Affinity chromatography techniques are not generally appropriate for the fractionation of mixtures because of the very positive and specific affinity between the ligand and solute molecules. Separation may be achieved in a column where the solute molecules bind to the matrix, and, after washing to remove unwanted substances, the test substance can be eluted. Alternatively, a batch procedure may be used in which the affinity medium is mixed with the sample solution and allowed to react. The solid-phase complex is then removed from the bulk solution by filtration or centrifugation and after washing, the purified solute is separated from the complex.
In order to elute molecules which are strongly bound to the ligand group it is necessary either to reduce their affinity for each other or to introduce molecules that are more strongly bound or in greater concentration and will therefore be able to displace the test molecules. Generally, non-specific methods are preferred and involve altering either the ionic strength or the pH of the buffer. These will result in conformational changes in the proteins and hence their binding characteristics. Changes in the dielectric constant of the solvent caused by the introduction of organic solvents will result in altered hydrophobic bonding and again aid the dissociation of the complex. It is possible to use specific agents which compete for the binding sites, such as alternative substrates and inhibitors for enzymes.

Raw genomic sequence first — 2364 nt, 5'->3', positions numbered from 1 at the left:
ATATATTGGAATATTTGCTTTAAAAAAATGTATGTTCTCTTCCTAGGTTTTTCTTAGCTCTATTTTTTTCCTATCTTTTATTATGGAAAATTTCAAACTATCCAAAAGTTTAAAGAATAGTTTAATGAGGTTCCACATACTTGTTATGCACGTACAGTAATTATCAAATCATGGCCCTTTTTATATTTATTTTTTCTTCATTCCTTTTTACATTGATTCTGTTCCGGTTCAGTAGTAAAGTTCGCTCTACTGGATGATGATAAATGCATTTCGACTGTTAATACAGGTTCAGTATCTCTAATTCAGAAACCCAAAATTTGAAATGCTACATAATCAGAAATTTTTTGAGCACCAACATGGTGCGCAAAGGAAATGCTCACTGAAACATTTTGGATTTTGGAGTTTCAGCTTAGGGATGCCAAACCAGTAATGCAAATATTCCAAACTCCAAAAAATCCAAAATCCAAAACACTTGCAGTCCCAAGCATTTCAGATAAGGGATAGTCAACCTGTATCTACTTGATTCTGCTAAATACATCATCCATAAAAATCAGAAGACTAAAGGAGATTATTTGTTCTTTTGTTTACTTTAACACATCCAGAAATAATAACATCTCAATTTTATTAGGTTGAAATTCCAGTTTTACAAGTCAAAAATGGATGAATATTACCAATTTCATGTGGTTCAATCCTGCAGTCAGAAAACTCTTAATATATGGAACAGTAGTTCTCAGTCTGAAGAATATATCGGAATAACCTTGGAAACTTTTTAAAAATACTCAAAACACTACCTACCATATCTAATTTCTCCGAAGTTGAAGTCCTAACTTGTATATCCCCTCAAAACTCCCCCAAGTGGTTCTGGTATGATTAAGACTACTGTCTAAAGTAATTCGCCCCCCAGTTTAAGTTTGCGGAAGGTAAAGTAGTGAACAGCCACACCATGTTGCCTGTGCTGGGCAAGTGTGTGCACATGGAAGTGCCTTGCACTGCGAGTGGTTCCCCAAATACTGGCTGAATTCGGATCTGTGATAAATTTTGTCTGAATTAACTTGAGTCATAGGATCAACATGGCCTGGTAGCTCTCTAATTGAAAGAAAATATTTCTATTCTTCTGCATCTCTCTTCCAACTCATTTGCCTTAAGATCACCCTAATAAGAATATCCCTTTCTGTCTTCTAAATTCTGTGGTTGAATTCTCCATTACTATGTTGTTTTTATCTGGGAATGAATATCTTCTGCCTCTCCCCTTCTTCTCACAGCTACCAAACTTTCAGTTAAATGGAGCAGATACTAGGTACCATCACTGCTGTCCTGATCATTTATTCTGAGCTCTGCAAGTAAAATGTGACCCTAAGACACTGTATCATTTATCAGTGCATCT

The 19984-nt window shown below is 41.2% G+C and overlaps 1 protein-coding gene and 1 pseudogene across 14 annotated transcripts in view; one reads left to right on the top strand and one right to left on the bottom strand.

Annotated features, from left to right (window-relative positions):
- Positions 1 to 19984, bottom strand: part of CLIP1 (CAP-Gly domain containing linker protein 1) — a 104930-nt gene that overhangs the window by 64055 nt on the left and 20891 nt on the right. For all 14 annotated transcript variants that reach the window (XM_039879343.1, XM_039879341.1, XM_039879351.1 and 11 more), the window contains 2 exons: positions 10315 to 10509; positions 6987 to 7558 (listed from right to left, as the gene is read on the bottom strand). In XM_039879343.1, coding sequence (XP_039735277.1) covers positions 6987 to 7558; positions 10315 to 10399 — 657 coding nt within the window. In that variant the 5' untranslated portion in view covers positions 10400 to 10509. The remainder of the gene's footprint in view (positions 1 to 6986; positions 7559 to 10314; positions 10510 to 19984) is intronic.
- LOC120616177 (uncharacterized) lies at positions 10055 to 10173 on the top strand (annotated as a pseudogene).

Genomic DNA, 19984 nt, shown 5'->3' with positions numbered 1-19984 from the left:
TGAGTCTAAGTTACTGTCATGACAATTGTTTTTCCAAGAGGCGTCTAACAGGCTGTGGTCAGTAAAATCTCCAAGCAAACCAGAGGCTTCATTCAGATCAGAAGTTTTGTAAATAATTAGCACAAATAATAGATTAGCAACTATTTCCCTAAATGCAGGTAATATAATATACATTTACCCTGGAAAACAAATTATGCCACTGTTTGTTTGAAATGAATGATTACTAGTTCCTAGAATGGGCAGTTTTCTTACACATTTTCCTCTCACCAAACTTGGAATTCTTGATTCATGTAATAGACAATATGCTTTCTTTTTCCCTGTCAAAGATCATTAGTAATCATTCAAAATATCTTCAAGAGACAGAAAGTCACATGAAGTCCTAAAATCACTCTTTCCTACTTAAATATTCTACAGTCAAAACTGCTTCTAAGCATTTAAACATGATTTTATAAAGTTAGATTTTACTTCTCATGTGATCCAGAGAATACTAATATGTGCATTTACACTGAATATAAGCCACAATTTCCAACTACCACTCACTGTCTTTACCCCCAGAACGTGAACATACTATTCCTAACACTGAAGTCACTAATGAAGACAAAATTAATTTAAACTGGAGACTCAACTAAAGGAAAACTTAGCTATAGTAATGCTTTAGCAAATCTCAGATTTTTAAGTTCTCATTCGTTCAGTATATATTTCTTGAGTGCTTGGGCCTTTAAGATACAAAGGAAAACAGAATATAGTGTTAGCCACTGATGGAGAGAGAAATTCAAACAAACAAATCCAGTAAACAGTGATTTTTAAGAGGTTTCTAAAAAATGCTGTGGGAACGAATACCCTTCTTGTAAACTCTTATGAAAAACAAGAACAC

> A phytohaemagglu-tinin is a plant extract which is capable of agglutinating blood cells.
The nature of the binding between the ligand and its complementary molecule restricts affinity chromatography to a particular type of biological compound and some examples are given below.
1. Enzymes. The specificity of an enzyme for its substrate, coenzyme or competitive inhibitor provides the basis for many affinity chromatographic separations. Enzymes may be extracted and purified using insolubilized substrates, coenzyme or inhibitors. Less frequently, enzymes are used as the ligands.
2. Antibodies. The reaction between an antibody and its antigen does not result in the chemical modification of the antigen compared with the action of an enzyme and provides the basis for producing chromatographic media capable of selecting the complementary molecules. Either the antigen is insolubilized and used to isolate and purify the appropriate antibodies or with the increased availability of monoclonal antibodies, the reverse procedure is used.
3. Lectins. Some proteins extracted from certain seeds are capable of binding compounds containing carbohydrate groups. These proteins are known as phytohaemagglutinins or lectins. Affinity chromatographic media using such lectins have been used to investigate cell membrane structures and aid in the study of cell interactions. They are also used in conjunction with quantitative column chromatographic methods and in some electrophoretic separations of carbohydrate-rich proteins.
4. Receptor proteins. Hormones act on cells via specific membrane receptors and can be used to purify these receptors from cell homogenates. Receptors for compounds such as insulin, oestrogens and acetylcholine among others have been purified in this way.
5. Nucleic acids. Immobilized polynucleotides can be used to extract nucleic acid binding proteins as well as complementary strands of nucleic acids.
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